The Telegraph had a good excerpt the other week. Here's a bit I especially liked:
Magpies' nests are large, layered, well designed, executed with care against weather and predation. They can take longer to construct than many modern houses: weeks spent transporting twigs, mud, grass, forming them into deep, domed superstructures, lining the curved sides with feathers, sticks, hair, objets trouvés. Some are dome-roofed, accessible by side entrances, magpie cathedrals, magpie palaces; all, I like to imagine, fan vaulting, Romanesque arch and piano nobile.
In the Hunterian Museum in Glasgow there is a magpie's nest constructed, along with the usual assemblage of twigs and leaves, from metallic objects, old coat hangers, builders' waste, barbed wire, a glittering object of strange charm and beauty.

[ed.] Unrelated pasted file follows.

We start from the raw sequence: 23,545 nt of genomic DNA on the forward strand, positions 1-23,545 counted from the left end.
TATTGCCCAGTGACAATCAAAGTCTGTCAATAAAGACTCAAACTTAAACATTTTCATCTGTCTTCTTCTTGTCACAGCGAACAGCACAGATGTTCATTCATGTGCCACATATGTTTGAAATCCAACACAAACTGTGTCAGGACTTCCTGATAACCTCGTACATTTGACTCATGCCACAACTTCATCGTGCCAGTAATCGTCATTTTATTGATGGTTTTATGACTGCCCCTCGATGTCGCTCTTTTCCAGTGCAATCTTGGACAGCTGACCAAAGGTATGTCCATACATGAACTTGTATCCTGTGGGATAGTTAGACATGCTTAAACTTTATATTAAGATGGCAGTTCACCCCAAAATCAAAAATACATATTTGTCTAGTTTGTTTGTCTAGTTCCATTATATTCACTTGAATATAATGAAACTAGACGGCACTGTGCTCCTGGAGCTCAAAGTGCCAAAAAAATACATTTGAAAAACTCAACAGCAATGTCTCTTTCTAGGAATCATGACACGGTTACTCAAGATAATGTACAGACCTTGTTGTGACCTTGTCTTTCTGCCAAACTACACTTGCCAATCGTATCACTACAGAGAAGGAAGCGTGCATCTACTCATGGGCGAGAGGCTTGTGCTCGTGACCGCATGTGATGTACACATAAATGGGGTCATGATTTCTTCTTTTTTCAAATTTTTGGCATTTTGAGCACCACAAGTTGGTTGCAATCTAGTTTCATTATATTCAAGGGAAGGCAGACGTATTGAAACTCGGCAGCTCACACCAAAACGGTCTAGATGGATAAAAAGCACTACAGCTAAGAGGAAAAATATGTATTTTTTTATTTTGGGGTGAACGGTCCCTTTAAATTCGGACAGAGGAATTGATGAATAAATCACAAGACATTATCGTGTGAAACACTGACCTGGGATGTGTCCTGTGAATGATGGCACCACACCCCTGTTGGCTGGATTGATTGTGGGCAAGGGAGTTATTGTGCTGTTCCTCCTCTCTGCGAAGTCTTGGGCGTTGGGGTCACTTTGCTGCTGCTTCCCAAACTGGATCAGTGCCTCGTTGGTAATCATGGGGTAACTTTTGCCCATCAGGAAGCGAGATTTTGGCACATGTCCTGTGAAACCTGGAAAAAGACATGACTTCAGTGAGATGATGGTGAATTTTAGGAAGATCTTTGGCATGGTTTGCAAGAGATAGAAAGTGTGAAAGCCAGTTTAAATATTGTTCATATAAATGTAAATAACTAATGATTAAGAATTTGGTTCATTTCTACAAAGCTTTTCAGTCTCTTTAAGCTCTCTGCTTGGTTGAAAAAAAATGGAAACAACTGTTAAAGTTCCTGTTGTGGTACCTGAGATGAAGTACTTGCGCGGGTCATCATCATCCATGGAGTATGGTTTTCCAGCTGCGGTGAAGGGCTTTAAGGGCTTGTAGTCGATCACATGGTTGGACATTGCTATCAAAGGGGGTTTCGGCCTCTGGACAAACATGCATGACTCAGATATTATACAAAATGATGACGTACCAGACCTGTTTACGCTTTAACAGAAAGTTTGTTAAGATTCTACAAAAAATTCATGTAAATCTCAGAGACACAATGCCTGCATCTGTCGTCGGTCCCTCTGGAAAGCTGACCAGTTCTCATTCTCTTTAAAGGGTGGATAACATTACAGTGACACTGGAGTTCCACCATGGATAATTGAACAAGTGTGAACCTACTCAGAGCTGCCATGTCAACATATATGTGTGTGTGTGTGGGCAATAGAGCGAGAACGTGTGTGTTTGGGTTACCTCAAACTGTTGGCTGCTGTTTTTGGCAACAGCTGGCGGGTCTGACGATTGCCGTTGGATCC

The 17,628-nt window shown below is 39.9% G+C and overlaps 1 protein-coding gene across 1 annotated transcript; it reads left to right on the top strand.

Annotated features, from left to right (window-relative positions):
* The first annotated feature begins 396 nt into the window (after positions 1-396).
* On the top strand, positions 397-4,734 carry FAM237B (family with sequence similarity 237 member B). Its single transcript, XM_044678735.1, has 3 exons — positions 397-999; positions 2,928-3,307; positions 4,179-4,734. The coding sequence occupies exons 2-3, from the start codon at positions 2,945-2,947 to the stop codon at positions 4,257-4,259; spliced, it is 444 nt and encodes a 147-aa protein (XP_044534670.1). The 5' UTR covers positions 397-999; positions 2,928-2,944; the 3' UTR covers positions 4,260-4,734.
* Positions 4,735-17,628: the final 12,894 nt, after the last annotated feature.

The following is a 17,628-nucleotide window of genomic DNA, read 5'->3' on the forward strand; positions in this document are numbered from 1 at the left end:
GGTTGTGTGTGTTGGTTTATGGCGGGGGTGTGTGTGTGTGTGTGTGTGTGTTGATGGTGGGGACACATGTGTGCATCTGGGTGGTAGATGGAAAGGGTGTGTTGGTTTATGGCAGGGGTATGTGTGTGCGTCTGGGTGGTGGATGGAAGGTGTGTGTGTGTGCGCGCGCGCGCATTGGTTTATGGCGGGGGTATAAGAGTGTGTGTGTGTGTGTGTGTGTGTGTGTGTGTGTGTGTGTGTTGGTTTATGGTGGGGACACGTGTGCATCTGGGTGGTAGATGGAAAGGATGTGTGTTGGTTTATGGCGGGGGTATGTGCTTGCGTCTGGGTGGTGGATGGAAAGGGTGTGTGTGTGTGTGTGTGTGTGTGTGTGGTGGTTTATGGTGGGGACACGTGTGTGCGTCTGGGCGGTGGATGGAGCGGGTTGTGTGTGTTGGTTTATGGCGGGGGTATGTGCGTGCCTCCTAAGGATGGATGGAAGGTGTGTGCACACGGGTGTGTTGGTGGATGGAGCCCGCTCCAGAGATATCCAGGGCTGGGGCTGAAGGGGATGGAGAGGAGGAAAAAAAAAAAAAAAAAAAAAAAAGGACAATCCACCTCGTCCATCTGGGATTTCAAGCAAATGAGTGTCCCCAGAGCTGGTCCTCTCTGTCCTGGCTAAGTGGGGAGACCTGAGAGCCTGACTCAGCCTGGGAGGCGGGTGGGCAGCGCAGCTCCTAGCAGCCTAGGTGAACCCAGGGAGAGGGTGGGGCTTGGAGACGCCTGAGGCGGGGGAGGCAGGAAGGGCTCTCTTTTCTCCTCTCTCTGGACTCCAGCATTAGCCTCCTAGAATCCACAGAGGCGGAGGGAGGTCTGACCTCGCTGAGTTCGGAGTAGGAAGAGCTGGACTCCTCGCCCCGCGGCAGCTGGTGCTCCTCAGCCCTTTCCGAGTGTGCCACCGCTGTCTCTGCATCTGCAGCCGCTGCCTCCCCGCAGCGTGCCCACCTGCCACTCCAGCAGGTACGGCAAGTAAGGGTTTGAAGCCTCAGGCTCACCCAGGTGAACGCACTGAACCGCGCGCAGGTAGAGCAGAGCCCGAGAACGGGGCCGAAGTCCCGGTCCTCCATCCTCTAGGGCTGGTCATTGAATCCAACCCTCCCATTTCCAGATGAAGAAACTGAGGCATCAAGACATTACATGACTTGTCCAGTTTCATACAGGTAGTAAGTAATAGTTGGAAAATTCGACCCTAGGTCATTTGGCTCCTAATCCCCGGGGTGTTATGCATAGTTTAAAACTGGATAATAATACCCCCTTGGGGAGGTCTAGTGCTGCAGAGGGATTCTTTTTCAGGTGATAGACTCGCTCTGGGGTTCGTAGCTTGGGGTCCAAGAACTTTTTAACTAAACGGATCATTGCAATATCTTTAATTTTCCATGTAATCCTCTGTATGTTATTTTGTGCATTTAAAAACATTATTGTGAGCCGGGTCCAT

From my bedroom window I watch magpies, flying, criss-crossing, I believe, from one old tree to the other, over the steep Parisian-style mansard-roof of the house opposite, as members of two magpie families (clans, perhaps, Macdonalds and Campbells, Montagues and Capulets) or one extended family exchange visits, for what purpose, peaceable or otherwise, I do not know.